Do You Want A Smarter Prosthetic Leg?

Researchers at North Carolina State University’s Neuromuscular Rehabilitation Engineering Lab are testing and reprogramming robotic prosthesis software to better adapt to everyday situations. Human joints and muscles behave differently when carrying different loads and while oriented in different positions, so today’s “smart” prosthetics should be able to do the same.

Click here to read more about this research from NC State.

New North Carolina State University research into wearable robotics shows how amputees wearing these devices adapted when presented with a real-world challenge: carrying a weighted backpack. The results could assist device manufacturers and clinicians expand the utility of these important devices, and could help researchers develop smarter controllers that adapt to real-world demands.

Andrea Brandt, a Ph.D. student in the NC State and University of North Carolina-Chapel Hill Joint Department of Biomedical Engineering, wanted to chart a new course of study on powered devices used to help lower-limb amputees walk. While multiple studies on the efficacy of these devices on level ground have been published, there is a paucity of work that tests these devices in more challenging real-world situations, like bearing additional weight when people carry a load – groceries or a backpack, for example.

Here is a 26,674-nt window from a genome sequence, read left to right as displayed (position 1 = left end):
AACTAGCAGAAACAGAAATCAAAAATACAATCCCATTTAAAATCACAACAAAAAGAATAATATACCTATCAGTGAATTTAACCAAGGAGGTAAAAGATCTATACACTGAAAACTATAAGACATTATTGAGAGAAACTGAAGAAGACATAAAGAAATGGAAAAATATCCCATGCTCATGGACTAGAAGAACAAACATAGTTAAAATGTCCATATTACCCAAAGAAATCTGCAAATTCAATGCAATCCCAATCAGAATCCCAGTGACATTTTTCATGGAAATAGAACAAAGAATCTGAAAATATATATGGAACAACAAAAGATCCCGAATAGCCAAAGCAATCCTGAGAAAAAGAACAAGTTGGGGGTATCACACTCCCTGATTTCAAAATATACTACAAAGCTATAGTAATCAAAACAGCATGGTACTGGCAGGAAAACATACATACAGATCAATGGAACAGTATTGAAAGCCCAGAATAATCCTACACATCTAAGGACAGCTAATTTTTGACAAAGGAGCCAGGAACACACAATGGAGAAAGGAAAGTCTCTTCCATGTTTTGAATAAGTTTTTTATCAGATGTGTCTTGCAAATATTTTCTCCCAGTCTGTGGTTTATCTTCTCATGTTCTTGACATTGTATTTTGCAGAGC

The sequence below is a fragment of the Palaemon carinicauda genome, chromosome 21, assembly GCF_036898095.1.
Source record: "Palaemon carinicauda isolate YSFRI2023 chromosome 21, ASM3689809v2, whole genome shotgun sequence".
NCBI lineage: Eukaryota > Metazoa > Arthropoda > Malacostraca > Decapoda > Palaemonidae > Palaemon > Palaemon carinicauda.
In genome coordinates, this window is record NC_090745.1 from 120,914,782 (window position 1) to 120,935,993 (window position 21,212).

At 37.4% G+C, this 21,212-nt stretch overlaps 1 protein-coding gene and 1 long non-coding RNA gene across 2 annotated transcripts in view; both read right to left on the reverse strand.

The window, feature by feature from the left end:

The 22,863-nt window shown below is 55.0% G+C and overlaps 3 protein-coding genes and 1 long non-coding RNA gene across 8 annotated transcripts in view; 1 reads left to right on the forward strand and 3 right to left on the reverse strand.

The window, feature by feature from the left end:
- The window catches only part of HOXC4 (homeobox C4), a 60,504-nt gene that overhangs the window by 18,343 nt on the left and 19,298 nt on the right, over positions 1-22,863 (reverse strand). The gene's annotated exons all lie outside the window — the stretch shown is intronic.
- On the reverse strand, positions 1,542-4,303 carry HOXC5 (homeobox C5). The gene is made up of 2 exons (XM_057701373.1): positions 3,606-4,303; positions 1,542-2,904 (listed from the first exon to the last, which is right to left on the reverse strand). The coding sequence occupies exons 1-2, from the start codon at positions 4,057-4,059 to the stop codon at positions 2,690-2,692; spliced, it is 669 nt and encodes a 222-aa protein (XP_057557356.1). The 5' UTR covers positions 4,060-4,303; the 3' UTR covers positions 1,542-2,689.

Earlier this year, the Department of Veterans Affairs developed the Defense Advanced Research Projects Agency LUKE arm system, for two veterans looking for prosthetic limbs.:

US military veterans Fred Downs and Nardi McCauley lost their arms during service to their country. As participants of a Department of Veterans Affairs (VA) research study, they have become the first individuals to receive the Defense Advanced Research Projects Agency’s (DARPA) LUKE arm system. The LUKE (Life Under Kinetic Evolution) bionic arm is a novel robotic prosthesis that attaches to the amputee’s limb and replicates many functions of a human arm with the help of sensors and an easy-to-use controller.

This device allows users to control multiple joints simultaneously and performs a variety of grips with adjustable grip forces. This technology was made possible by the Army Research Office and funding assistance from the US Army Medical Research and Materiel Command (USAMRMC). The working prototypes were designed by the DEKA Research and Development Corporation and built by Mobius Bionics, a commercial-scale manufacturer borne out out of the VA’s development efforts after years of research and testing.

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